Those who entered the physical world were called Valar the most powerful ones. The lesser Ainur who entered the world, of whom Sauron was one, were called Maiar. In Tolkien's letters, the author noted that Sauron "was of course a'divine' person". Tolkien noted that he was of a "far higher order" than the Maiar who came to Middle-earth as the Wizards Gandalf and Saruman; as created by Eru, the Ainur were all good and uncorrupt, as Elrond stated in The Lord of the Rings: "Nothing is evil in the beginning. Sauron was not so."Rebellion originated with the Vala Melkor. According to a story meant as a parable of events beyond Elvish comprehension, Eru let his spirit-children perform a great Music, the Music of the Ainur, developing a theme revealed by Eru himself. For a while the cosmic choir made wondrous music, but Melkor tried to increase his own glory by weaving into his song thoughts and ideas that were not in accordance with the original theme. "Straightway discord arose around him, many that sang nigh him grew despondent... but some began to attune their music to his rather than to the thought which they had at first."The discord Melkor created would have dire consequences, as this singing was a kind of template for the world: "The evils of the world were not at first in the great Theme, but entered with the discords of Melkor."
However, "Sauron was not a beginner of discord. Sauron was not one of the spirits that began to attune their music to that of Melkor, since it is noted elsewhere that his fall occurred later; the cosmic Music now represented the conflict between evil. Eru abruptly brought the Song of Creation to an end. To show the spirits, faithful or otherwise, what they had done, Eru gave independent being to the now-marred Music; this resulted in the manifestation of the material World, Eä, where the drama of good and evil would play out and be resolved. Entering Eä at the beginning of time, the Valar and Maiar tried to build and organize the world according to the will of Eru; each Maia was associated with one of the powerful Valar. As a result, Sauron came to possess great knowledge of the physical substances of the world and all manner of craftsmanship—emerging as "a great craftsman of the household of Aulë". Sauron would always retain the "scientific" knowledge he derived from the great Vala of Craft: "In his beginning he was of the Maiar of Aulë, he remained mighty in the lore of that people."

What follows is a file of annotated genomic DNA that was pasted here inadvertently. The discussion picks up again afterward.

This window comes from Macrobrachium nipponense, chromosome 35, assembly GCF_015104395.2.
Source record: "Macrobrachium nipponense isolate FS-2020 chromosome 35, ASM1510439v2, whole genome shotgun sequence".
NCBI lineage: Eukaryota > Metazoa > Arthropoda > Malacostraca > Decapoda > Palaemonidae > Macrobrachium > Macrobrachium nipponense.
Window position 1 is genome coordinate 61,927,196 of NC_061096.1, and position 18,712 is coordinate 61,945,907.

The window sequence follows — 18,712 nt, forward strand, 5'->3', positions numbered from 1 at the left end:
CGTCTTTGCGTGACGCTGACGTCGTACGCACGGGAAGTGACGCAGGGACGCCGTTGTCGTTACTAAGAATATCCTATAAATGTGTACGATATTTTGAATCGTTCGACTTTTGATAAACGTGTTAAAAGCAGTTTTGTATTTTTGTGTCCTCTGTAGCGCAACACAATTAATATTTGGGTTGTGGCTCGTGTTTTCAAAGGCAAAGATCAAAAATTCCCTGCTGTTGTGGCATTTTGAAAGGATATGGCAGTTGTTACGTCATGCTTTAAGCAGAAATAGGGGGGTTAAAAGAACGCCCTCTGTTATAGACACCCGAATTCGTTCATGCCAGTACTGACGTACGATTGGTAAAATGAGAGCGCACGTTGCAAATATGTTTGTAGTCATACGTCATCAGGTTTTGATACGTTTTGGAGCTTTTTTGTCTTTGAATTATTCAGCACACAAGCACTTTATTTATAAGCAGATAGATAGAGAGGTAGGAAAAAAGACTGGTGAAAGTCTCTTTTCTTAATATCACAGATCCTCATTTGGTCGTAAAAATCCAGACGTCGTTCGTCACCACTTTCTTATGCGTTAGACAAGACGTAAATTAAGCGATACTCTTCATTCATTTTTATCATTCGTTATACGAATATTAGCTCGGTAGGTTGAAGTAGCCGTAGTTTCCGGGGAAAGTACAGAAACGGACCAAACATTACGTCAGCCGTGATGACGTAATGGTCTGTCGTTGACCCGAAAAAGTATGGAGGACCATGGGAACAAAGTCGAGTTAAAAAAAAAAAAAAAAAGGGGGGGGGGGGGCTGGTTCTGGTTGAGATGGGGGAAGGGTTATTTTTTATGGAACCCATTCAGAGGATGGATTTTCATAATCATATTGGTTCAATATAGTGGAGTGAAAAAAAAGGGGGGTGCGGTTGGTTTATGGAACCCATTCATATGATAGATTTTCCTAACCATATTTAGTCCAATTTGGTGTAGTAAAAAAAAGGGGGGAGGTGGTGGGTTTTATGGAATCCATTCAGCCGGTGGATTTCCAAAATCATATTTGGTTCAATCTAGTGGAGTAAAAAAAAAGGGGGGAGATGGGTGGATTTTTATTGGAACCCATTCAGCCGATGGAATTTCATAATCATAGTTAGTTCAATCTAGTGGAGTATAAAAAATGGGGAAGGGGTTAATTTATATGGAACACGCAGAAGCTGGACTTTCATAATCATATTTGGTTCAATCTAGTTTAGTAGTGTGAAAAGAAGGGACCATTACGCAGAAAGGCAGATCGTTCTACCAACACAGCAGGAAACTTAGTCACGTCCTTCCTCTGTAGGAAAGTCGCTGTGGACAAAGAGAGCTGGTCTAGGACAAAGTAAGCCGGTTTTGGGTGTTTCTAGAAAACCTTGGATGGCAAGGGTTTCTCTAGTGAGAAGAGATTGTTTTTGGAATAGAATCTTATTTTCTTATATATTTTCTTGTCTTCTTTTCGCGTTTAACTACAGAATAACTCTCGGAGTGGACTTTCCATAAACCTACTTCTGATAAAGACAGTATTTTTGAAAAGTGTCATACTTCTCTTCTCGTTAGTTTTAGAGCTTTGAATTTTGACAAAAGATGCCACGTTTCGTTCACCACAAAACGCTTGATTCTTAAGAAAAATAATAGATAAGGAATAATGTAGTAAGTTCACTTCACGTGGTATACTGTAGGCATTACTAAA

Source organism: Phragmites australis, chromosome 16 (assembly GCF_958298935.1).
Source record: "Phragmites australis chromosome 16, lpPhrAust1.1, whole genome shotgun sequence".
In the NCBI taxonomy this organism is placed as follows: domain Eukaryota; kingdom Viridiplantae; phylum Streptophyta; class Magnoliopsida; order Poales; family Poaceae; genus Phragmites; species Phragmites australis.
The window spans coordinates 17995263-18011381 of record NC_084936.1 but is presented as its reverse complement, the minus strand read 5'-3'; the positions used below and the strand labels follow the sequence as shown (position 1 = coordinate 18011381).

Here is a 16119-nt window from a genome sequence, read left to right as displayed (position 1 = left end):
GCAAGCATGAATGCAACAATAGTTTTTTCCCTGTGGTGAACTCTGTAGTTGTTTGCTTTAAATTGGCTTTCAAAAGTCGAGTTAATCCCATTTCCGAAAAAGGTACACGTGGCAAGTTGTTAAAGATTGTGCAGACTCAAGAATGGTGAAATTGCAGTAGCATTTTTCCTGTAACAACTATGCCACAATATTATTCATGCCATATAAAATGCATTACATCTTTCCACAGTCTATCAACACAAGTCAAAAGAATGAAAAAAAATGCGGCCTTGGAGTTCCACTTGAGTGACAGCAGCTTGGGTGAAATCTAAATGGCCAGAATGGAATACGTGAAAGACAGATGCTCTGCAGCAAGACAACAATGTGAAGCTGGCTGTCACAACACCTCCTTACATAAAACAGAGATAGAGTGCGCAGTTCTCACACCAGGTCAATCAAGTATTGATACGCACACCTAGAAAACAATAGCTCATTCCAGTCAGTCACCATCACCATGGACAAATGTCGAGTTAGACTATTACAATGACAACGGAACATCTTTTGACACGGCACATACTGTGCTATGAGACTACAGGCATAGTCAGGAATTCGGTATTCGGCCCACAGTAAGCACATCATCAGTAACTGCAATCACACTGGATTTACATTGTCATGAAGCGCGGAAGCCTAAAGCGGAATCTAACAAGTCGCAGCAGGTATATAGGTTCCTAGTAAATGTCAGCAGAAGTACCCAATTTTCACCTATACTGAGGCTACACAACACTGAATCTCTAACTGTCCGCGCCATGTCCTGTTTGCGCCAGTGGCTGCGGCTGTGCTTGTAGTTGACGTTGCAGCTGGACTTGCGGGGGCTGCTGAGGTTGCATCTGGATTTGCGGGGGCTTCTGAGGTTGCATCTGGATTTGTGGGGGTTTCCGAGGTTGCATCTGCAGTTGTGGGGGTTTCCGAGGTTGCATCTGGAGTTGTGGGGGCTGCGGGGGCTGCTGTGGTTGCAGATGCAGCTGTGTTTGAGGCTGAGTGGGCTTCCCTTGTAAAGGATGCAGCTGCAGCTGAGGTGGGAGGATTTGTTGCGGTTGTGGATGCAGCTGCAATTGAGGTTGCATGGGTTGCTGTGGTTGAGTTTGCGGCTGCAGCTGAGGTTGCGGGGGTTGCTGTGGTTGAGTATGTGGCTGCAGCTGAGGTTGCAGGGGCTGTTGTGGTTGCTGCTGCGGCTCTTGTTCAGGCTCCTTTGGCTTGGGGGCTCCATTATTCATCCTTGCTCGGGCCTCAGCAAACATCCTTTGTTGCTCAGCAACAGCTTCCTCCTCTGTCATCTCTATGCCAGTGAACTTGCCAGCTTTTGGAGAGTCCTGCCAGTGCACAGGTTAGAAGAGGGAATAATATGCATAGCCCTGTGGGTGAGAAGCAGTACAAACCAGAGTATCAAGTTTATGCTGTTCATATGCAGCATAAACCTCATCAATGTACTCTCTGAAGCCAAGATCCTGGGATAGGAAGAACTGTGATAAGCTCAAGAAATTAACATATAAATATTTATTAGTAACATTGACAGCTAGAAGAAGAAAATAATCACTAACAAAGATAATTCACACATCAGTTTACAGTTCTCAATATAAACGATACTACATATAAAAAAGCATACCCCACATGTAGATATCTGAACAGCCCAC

Sauron's original Elvish name in Valinor was Mairon, but this name was not used anymore after he joined Melkor. In Beleriand, he was called in Sindarin Gorthu "Mist of Fear" and Gorthaur "The Cruel". However, during the Second Age, Sauron continued to call himself Tar-Mairon. Melkor opposed the other Valar, who remained faithful to Eru and tried to carry out the Creator's designs. Within the larger universe, they focused on developing the world of Arda. Around this time, Sauron fell victim to Melkor's corrupting influence: "In the beginning of Arda, Melkor seduced him to his allegiance."As for Sauron's motives, Tolkien noted that "it had been his virtue that he loved order and coordination, disliked all confusion and wasteful friction". Thus, "it was the apparent will and power of Melkor to effect his designs and masterfully that had first attracted Sauron to him". For a while, Sauron kept up the pretence that he was a faithful servant of the Valar, all the while feeding Melkor information about their doings.
Thus, when the Valar made Almaren as their first physical abode in the world, "Melkor knew of all, done. They still did not perceive Sauron's treachery, for he too became "a being of Valinor". At some point, Sauron left the Blessed Realm and went to Middle-earth
An emission nebula is a nebula formed of ionized gases that emit light of various wavelengths. The most common source of ionization is high-energy photons emitted from a nearby hot star. Among the several different types of emission nebulae are H II regions, in which star formation is taking place and young, massive stars are the source of the ionizing photons. A young star will ionize part of the same cloud from which it was born although only massive, hot stars can release sufficient energy to ionize a significant part of a cloud. In many emission nebulae, an entire cluster of young stars is doing the work; the nebula's color depends on its chemical degree of ionization. Due to the prevalence of hydrogen in interstellar gas, its low energy of ionization, many emission nebulae appear red due to the strong emissions of the Balmer series. If more energy is available, other elements will be ionized and green and blue nebulae become possible. By examining the spectra of nebulae, astronomers infer their chemical content.